As competition heats up in Australia’s deregulated financial services market, ASX is introducing new technology to transform the way it engages its customers. Salesforce is playing a leading role, unifying information and tasks once managed by 17 different systems, connecting both ASX employees and customers to better information, faster.
In 2012 ASX opened its flagship Australian Liquidity Centre – a facility that manages the lion’s share of Australia’s multi-trillion dollar equity and futures market. The ASX has so far invested AU$45 million in the new building, most recently adding a centralised customer support operation housing 120 technology, operations, and market surveillance staff responsible for ASX’s entire customer base, which includes 6.7 million share owners, 180 brokers, and almost 2,200 listed companies and issuers.
Reflecting on the change, Mathew Doughty, GM corporate technology at ASX, said: “It’s one thing to build a building, but we needed the systems to deliver our customer experience vision.”
The appointment of new ASX CEO Elmer Funke Kupper ushered in a period of change that modernised ASX trading platforms and rationalised customer sales and support operations with an increased focus on the customer.
Historically, ASX kept systems within its own private cloud to avoid issues concerning data privacy and the vagaries of public cloud connectivity. But despite this predilection, ASX quickly settled on Salesforce – the company’s first foray into the cloud.
“Some of our people were familiar with Salesforce and felt it was easy and intuitive to use,” said Doughty. “Cloud services also offered the flexibility for what we wanted to do. Our new CIO, Tim Thurman was spearheading a much larger technology transformation and this fit nicely into his contemporary vision”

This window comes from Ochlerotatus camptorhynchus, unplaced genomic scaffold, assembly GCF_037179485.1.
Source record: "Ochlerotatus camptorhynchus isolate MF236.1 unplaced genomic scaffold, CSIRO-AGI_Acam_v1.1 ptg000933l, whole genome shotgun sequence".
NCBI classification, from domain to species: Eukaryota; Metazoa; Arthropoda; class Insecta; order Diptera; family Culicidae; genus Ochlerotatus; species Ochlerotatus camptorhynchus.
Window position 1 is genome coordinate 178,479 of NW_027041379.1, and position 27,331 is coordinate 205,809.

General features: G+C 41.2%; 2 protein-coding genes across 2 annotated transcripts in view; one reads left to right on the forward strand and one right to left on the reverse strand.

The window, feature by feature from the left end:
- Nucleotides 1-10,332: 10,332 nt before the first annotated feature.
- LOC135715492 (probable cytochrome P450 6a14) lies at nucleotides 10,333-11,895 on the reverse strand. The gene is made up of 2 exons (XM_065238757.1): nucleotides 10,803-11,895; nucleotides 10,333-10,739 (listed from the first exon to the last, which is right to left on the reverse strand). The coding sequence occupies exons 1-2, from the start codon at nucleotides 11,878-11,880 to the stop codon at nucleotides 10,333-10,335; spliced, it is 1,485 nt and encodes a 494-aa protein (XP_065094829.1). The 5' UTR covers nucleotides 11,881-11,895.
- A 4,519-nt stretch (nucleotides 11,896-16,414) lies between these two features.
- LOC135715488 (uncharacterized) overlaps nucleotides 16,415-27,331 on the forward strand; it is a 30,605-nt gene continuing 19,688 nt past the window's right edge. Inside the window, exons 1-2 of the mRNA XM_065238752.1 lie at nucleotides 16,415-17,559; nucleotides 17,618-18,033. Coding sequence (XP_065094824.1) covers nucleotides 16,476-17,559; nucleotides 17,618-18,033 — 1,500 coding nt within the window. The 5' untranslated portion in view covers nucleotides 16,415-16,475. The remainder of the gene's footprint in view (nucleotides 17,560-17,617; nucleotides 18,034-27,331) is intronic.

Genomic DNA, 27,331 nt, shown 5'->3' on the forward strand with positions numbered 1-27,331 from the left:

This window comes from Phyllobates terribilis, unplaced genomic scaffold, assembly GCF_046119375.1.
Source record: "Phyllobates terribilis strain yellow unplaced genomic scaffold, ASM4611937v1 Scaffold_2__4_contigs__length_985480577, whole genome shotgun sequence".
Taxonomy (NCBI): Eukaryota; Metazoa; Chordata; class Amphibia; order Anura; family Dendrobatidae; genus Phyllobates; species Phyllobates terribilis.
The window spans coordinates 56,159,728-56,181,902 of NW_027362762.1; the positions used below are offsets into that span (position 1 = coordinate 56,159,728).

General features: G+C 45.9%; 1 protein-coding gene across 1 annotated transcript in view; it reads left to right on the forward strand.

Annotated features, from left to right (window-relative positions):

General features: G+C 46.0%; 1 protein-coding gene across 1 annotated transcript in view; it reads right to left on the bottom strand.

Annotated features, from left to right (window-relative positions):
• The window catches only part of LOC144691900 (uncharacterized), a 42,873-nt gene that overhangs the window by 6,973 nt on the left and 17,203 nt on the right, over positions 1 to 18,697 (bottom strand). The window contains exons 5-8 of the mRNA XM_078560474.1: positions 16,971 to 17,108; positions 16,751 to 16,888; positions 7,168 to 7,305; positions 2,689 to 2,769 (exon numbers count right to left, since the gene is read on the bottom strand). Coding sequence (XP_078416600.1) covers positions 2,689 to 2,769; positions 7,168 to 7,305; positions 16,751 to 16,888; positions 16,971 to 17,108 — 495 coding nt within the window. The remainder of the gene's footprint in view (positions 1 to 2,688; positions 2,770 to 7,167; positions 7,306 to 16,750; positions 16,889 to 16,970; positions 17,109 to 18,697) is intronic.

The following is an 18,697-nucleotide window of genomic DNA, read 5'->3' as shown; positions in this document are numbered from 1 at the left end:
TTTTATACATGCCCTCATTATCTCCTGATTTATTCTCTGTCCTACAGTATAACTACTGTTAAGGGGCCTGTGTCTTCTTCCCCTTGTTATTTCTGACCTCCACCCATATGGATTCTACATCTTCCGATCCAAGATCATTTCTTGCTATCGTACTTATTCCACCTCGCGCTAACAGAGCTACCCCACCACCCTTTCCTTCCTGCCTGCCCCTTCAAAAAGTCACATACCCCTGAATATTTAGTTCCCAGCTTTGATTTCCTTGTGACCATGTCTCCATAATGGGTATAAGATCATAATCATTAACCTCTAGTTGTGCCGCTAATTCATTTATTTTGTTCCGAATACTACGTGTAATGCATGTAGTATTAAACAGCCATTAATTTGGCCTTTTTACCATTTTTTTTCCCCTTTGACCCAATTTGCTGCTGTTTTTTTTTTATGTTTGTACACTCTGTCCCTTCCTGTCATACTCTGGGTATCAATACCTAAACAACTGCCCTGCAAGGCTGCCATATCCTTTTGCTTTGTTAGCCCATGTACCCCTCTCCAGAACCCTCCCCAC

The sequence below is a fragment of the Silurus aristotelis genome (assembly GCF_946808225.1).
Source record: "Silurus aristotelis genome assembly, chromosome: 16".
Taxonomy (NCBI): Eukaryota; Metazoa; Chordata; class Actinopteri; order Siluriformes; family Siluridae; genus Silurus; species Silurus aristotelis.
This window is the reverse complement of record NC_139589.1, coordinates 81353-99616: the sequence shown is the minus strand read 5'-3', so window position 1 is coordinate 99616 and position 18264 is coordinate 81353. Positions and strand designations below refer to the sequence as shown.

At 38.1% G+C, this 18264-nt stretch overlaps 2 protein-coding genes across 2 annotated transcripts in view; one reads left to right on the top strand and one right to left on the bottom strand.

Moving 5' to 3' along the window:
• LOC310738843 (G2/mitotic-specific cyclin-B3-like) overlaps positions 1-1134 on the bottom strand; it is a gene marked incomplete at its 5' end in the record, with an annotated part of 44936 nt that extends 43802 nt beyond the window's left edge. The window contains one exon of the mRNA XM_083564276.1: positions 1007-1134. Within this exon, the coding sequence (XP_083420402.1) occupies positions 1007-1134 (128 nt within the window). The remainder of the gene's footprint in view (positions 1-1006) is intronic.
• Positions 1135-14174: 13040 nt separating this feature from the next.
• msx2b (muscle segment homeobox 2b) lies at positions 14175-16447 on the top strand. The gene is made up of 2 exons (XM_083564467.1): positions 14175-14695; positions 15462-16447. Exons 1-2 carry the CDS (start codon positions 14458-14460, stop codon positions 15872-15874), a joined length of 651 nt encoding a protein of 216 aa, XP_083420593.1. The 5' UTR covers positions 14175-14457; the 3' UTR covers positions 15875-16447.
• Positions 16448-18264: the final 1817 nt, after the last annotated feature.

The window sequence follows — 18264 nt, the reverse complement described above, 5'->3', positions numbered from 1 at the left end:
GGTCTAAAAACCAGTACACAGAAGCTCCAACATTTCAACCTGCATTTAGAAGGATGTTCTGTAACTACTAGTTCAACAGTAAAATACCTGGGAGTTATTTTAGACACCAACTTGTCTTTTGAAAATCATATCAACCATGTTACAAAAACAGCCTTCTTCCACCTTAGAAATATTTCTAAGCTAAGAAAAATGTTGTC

ASX started with Sales Cloud, plugging 500+ workers into a single platform that showed them everything about their customers – what they were doing, the services they used, how ASX could help and what it could offer to grow relationships. But it was collaboration app Chatter that really put Salesforce on the company radar and drove adoption rates, leading the deputy CEO, Peter Hiom to utter the refrain familiar to many Salesforce customers: “If it’s not in Salesforce it didn’t happen”.
Service Cloud and Customer Communities came next, paving the way for a self-service community used by ASX business customers to manage their accounts, log requests, notify ASX of any important changes which may affect investors, and even monitor the temperature of server racks running their financial applications housed in ASX’s Sydney data centre. When customers are running short on server capacity, they will be able to send an online request for a top-up – a process that once involved 12 forms and several days waiting. In the future ASX Customers will be able to lodge compliance documents, download financial data, and conduct short selling transactions within the community.
At the other end, ASX stays across every case, providing timely answers and, when help is required, escalating requests to the right people.
As ASX’s portfolio of self-help services and products grow, the company expects a drop in calls and email, demonstrating that when the right tools are available, customers are more than happy to do things themselves.
“When you operate in a competitive environment you’ve got to make it as easy as possible for your customers,” said Doughty. “And that’s the really powerful thing about Salesforce. Additionally our sales executives and senior management are far better informed, using their mobile devices to bring up everything about their clients from a single source. They love it.”
Doughty is bullish about the scope for Salesforce to further improve customer engagement. “Things happen so much faster, now,” he said. “Our customers are impressed, especially when our customer focused teams can deliver all the answers on the spot.”